Published January 06, 2017 19:49
The co-founder of a program that has changed the learning outcomes of thousands of students in Winnipeg has been recognized with the Order of Canada.
On Dec. 30, the Governor General’s office announced that Strini Reddy would become a member of the Order of Canada, among 100 other recipients. The 78-year-old was selected for his "engagement in community causes as an advocate for social justice, racial understanding, literacy and poverty reduction," according to a release.
Reddy, a Waverley Heights resident, has been working in the education field in Manitoba for dozens of years, serving as a principal, chief superintendent, and consultant. Along with Karen Botting, he also created the Community School Investigators (CSI) summer enrichment program in the mid-2000s, which has since expanded to 14 sites in Winnipeg.
Reddy said the unexpected recognition is shared with the many people who have contributed to the programs and initiatives he’s been involved with over the years.
"I work with a lot of people and feel that this is a tribute to them as well," Reddy said. "I want to recognize all the unsung heroes. We’ve done this work at dozens of schools and there are teachers and parents making sure that children are being raised to be citizens.
"Not all kids will be A+ students, but all can be A+ citizens."
Even after officially retiring about 18 years ago, Reddy is still active on a full-time basis with the Boys and Girls Clubs of Winnipeg, the Rotary Club of Winnipeg, and Newcomer Youth Education Support Services.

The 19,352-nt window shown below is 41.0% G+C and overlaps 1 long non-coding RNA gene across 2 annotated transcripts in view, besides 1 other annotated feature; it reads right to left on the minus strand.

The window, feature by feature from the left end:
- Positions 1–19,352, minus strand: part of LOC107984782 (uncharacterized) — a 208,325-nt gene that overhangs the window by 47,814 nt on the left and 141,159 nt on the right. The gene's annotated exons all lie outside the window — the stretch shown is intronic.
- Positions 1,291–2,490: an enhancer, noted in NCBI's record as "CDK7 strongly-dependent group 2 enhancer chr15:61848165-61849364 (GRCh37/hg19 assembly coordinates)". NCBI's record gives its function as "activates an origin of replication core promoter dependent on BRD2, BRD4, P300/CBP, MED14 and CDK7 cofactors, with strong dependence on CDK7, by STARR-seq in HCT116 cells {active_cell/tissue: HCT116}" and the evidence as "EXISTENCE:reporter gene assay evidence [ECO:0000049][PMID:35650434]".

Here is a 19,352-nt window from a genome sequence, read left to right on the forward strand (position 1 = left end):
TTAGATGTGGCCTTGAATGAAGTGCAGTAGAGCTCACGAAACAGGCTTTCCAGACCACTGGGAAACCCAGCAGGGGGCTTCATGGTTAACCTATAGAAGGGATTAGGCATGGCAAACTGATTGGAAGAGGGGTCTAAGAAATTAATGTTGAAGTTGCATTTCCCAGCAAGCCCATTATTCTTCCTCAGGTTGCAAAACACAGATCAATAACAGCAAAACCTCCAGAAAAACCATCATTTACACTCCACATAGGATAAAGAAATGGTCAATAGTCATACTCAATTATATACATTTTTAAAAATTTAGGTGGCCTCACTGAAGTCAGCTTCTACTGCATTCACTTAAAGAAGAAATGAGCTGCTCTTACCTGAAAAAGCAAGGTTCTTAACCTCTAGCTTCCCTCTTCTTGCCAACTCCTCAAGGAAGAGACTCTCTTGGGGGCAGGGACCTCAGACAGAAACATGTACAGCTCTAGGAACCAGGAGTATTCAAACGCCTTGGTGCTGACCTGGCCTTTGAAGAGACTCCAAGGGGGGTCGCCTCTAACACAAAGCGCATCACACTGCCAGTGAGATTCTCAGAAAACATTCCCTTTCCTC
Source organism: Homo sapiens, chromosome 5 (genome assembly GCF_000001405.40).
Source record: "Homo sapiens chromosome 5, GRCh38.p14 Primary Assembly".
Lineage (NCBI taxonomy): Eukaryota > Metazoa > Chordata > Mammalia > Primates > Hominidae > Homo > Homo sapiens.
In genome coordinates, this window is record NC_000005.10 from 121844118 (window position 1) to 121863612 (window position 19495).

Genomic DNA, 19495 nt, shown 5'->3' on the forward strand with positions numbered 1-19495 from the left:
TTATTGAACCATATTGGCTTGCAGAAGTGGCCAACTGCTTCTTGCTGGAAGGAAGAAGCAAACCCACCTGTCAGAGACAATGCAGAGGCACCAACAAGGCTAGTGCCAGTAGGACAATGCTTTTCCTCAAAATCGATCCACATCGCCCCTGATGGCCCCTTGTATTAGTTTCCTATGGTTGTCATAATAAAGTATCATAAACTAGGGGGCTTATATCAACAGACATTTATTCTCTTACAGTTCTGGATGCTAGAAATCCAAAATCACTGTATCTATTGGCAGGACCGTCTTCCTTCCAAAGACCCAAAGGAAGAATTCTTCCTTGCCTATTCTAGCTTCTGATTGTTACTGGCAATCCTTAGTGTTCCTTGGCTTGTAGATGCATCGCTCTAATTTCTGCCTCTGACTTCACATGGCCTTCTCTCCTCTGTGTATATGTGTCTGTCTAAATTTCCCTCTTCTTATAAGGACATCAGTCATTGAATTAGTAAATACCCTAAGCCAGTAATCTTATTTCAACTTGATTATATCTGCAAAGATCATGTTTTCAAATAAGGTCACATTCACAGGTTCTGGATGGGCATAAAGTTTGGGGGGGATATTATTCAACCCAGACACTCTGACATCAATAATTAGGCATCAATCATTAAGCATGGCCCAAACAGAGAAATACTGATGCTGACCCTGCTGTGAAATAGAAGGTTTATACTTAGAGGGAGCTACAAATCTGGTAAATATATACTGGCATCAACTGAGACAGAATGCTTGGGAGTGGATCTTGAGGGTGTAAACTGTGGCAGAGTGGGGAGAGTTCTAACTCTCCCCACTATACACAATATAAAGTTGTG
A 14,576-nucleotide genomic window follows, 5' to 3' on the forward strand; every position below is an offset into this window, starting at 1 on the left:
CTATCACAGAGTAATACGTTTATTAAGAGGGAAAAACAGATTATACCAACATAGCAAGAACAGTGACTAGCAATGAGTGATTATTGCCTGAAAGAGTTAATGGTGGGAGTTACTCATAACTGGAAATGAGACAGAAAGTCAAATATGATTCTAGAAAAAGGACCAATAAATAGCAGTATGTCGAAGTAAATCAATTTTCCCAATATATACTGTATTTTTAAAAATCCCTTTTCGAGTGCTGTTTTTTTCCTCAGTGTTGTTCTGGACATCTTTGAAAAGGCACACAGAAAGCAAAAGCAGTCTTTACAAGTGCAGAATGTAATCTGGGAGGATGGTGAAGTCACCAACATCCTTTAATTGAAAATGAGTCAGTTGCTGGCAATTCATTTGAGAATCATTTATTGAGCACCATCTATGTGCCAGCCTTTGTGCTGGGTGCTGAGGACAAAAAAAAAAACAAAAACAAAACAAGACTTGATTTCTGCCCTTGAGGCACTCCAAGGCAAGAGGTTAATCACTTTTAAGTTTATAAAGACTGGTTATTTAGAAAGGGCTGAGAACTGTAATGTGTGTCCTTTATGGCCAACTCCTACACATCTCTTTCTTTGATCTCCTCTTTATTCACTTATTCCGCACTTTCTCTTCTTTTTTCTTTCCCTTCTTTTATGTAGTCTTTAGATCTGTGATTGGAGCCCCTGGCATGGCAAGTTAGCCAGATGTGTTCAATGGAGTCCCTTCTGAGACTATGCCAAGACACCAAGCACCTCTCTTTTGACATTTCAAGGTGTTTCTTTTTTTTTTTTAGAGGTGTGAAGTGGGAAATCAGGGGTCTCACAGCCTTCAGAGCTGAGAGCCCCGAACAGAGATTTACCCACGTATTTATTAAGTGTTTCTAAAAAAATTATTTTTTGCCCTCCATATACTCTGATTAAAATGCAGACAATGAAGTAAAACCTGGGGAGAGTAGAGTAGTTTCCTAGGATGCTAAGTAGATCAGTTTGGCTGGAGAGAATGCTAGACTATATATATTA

A common theme throughout his work with these organizations is providing all kids equal opportunity for advancement.
The Boys and Girls Clubs of Winnipeg has since taken over responsibility for the CSI program, which engages students in low-income or underprivileged communities in math and science activities during the summer break. According to Reddy, students in these programs return to class in September prepared to continue their education on an even footing with their peers.
Reddy, who is also director of international service with the Rotary Club of Winnipeg, has visited dozens of schools across the city in support of clean water projects in Zimbabwe, explaining to students that children often sacrifice an education to collect water for their family. By supporting the projects, students also established a connection with communities across the globe.
"That type of work is important," Reddy said.
Recently, Reddy has also offered his expertise in education to further reconciliation efforts at local high schools.
Through the Breaking Barriers/Building Bridges program, Reddy helped co-ordinate a meeting between students from Fort Richmond Collegiate (FRC) and R. B. Russell at Thunderbird House. The high school students spent the day sharing experiences and learning about one another in an effort to diminish the divide between students in the inner city and suburbs.
"They spend the day learning together and develop mutual respect," Reddy explained, adding that more sessions are planned for 2017.
On Reddy’s suggestion, students at FRC also participated in a human library last October that involved members of Winnipeg’s Indigenous community. The experience fostered a greater understanding between people who wouldn’t necessarily meet one another otherwise.
Other new Manitoban appointees to the Order of Canada include David Barber, Leonard Bateman, Rayleen De Luca, John Foerster, and David Steinberg.